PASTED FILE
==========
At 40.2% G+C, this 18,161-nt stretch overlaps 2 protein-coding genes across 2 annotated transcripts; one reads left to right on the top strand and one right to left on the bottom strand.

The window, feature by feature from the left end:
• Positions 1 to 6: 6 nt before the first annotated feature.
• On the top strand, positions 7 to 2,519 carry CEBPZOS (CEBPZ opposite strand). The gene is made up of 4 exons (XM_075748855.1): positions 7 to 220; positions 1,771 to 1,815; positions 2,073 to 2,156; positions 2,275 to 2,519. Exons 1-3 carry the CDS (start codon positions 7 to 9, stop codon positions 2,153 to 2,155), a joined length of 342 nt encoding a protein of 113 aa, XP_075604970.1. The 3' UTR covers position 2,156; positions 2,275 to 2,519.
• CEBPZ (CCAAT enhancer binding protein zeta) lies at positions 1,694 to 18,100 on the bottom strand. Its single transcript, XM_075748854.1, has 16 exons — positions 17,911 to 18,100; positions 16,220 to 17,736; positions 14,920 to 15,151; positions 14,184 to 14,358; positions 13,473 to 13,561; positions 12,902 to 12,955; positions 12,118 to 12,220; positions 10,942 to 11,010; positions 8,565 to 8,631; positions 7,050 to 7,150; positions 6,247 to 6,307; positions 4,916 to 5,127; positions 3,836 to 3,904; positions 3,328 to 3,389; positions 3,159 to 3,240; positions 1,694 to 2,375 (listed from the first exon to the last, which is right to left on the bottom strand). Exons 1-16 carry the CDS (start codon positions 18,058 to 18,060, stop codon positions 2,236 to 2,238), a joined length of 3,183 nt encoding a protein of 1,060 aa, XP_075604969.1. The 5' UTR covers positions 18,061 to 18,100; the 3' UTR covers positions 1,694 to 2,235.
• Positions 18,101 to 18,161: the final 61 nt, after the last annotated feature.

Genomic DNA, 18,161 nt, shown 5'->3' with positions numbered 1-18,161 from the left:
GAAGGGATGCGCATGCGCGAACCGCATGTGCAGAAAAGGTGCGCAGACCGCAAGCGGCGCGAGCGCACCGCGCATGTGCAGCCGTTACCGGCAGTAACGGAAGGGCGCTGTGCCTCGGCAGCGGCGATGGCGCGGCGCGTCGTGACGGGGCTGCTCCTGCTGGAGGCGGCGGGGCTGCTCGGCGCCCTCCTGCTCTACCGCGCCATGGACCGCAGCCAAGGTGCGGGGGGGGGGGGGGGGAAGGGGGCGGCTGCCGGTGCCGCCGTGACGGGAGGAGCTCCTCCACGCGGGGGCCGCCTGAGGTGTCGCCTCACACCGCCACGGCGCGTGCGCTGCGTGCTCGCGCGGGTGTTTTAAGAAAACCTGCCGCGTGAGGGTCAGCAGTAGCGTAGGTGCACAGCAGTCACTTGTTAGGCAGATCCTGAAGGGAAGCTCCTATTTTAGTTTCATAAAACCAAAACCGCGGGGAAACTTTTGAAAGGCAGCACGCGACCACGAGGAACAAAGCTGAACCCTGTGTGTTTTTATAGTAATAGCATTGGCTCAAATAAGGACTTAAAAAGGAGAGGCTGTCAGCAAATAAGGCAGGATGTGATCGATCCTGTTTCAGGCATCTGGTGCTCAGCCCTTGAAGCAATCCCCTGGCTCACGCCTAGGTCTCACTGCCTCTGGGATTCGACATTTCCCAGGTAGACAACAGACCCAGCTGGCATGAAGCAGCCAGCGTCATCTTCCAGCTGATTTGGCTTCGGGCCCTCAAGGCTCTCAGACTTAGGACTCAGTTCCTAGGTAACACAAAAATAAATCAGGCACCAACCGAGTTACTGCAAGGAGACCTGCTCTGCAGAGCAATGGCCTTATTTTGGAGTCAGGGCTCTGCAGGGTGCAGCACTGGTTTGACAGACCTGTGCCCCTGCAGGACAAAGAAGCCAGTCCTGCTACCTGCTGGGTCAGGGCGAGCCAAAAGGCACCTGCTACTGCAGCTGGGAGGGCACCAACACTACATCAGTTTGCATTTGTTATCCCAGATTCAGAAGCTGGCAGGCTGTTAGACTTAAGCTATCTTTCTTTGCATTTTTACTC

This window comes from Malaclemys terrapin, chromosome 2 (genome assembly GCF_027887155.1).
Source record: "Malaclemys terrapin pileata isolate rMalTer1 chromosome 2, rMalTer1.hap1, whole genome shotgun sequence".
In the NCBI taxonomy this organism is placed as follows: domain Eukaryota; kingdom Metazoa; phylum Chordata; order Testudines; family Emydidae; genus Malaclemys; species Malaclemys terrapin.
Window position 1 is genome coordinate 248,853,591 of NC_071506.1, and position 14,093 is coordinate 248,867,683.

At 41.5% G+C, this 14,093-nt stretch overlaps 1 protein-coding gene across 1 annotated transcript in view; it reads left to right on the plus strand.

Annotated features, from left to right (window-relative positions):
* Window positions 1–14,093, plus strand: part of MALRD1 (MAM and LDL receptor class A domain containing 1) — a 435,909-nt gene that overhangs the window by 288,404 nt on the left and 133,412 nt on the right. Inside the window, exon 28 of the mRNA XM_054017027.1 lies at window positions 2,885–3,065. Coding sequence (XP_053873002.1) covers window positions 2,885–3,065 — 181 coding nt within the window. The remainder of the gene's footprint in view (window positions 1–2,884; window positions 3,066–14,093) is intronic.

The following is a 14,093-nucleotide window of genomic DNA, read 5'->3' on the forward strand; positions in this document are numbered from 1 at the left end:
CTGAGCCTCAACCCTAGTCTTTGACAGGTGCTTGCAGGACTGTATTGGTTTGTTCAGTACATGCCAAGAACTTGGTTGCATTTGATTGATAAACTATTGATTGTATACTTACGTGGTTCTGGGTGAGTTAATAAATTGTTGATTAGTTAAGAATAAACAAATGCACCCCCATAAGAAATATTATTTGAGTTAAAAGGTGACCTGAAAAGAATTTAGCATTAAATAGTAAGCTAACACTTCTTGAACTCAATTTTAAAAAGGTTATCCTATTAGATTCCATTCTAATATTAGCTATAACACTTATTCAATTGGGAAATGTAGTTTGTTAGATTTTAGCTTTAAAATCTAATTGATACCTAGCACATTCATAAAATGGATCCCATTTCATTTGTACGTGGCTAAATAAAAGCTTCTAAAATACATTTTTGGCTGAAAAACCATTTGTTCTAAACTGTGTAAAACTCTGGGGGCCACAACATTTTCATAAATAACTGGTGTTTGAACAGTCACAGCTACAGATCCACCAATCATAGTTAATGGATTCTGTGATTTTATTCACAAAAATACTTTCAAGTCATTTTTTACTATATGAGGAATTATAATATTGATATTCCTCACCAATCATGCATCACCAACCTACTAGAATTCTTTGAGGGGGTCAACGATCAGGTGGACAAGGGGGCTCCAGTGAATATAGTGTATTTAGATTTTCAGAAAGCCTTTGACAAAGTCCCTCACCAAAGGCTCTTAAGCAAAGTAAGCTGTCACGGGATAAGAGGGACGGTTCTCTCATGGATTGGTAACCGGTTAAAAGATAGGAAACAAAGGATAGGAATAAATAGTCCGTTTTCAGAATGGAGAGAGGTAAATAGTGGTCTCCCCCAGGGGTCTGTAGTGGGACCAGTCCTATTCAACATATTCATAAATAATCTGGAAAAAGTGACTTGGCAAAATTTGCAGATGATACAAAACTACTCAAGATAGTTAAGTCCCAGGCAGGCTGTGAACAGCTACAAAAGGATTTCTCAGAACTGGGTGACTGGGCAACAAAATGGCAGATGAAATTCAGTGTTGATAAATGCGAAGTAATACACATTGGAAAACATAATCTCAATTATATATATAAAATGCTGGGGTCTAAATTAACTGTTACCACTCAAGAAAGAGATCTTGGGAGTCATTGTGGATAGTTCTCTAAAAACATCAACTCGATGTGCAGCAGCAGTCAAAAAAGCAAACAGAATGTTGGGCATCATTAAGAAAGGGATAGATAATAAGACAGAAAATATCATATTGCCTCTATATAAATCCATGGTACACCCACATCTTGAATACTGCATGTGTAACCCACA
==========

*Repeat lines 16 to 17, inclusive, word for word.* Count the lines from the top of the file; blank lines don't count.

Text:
The following is a 14,093-nucleotide window of genomic DNA, read 5'->3' on the forward strand; positions in this document are numbered from 1 at the left end:
CTGAGCCTCAACCCTAGTCTTTGACAGGTGCTTGCAGGACTGTATTGGTTTGTTCAGTACATGCCAAGAACTTGGTTGCATTTGATTGATAAACTATTGATTGTATACTTACGTGGTTCTGGGTGAGTTAATAAATTGTTGATTAGTTAAGAATAAACAAATGCACCCCCATAAGAAATATTATTTGAGTTAAAAGGTGACCTGAAAAGAATTTAGCATTAAATAGTAAGCTAACACTTCTTGAACTCAATTTTAAAAAGGTTATCCTATTAGATTCCATTCTAATATTAGCTATAACACTTATTCAATTGGGAAATGTAGTTTGTTAGATTTTAGCTTTAAAATCTAATTGATACCTAGCACATTCATAAAATGGATCCCATTTCATTTGTACGTGGCTAAATAAAAGCTTCTAAAATACATTTTTGGCTGAAAAACCATTTGTTCTAAACTGTGTAAAACTCTGGGGGCCACAACATTTTCATAAATAACTGGTGTTTGAACAGTCACAGCTACAGATCCACCAATCATAGTTAATGGATTCTGTGATTTTATTCACAAAAATACTTTCAAGTCATTTTTTACTATATGAGGAATTATAATATTGATATTCCTCACCAATCATGCATCACCAACCTACTAGAATTCTTTGAGGGGGTCAACGATCAGGTGGACAAGGGGGCTCCAGTGAATATAGTGTATTTAGATTTTCAGAAAGCCTTTGACAAAGTCCCTCACCAAAGGCTCTTAAGCAAAGTAAGCTGTCACGGGATAAGAGGGACGGTTCTCTCATGGATTGGTAACCGGTTAAAAGATAGGAAACAAAGGATAGGAATAAATAGTCCGTTTTCAGAATGGAGAGAGGTAAATAGTGGTCTCCCCCAGGGGTCTGTAGTGGGACCAGTCCTATTCAACATATTCATAAATAATCTGGAAAAAGTGACTTGGCAAAATTTGCAGATGATACAAAACTACTCAAGATAGTTAAGTCCCAGGCAGGCTGTGAACAGCTACAAAAGGATTTCTCAGAACTGGGTGACTGGGCAACAAAATGGCAGATGAAATTCAGTGTTGATAAATGCGAAGTAATACACATTGGAAAACATAATCTCAATTATATATATAAAATGCTGGGGTCTAAATTAACTGTTACCACTCAAGAAAGAGATCTTGGGAGTCATTGTGGATAGTTCTCTAAAAACATCAACTCGATGTGCAGCAGCAGTCAAAAAAGCAAACAGAATGTTGGGCATCATTAAGAAAGGGATAGATAATAAGACAGAAAATATCATATTGCCTCTATATAAATCCATGGTACACCCACATCTTGAATACTGCATGTGTAACCCACA